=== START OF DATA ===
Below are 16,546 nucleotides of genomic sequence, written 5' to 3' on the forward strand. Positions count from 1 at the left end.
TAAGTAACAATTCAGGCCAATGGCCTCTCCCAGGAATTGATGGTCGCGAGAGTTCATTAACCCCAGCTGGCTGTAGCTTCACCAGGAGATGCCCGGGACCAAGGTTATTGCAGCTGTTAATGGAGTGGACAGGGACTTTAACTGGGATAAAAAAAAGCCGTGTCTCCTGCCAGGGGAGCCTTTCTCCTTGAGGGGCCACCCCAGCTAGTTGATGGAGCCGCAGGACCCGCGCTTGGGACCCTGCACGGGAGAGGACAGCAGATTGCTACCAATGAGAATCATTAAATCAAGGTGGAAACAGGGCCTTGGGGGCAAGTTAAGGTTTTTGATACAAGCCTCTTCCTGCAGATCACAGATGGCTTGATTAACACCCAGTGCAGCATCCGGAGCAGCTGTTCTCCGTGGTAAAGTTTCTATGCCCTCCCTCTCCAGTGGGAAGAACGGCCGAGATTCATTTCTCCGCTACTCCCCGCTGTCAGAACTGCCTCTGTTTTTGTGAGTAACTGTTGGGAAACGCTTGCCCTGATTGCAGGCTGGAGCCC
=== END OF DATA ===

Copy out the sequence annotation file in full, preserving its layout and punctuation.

Below are 16,546 nucleotides of genomic sequence, written 5' to 3' on the forward strand. Positions count from 1 at the left end.
TAAGTAACAATTCAGGCCAATGGCCTCTCCCAGGAATTGATGGTCGCGAGAGTTCATTAACCCCAGCTGGCTGTAGCTTCACCAGGAGATGCCCGGGACCAAGGTTATTGCAGCTGTTAATGGAGTGGACAGGGACTTTAACTGGGATAAAAAAAAGCCGTGTCTCCTGCCAGGGGAGCCTTTCTCCTTGAGGGGCCACCCCAGCTAGTTGATGGAGCCGCAGGACCCGCGCTTGGGACCCTGCACGGGAGAGGACAGCAGATTGCTACCAATGAGAATCATTAAATCAAGGTGGAAACAGGGCCTTGGGGGCAAGTTAAGGTTTTTGATACAAGCCTCTTCCTGCAGATCACAGATGGCTTGATTAACACCCAGTGCAGCATCCGGAGCAGCTGTTCTCCGTGGTAAAGTTTCTATGCCCTCCCTCTCCAGTGGGAAGAACGGCCGAGATTCATTTCTCCGCTACTCCCCGCTGTCAGAACTGCCTCTGTTTTTGTGAGTAACTGTTGGGAAACGCTTGCCCTGATTGCAGGCTGGAGCCC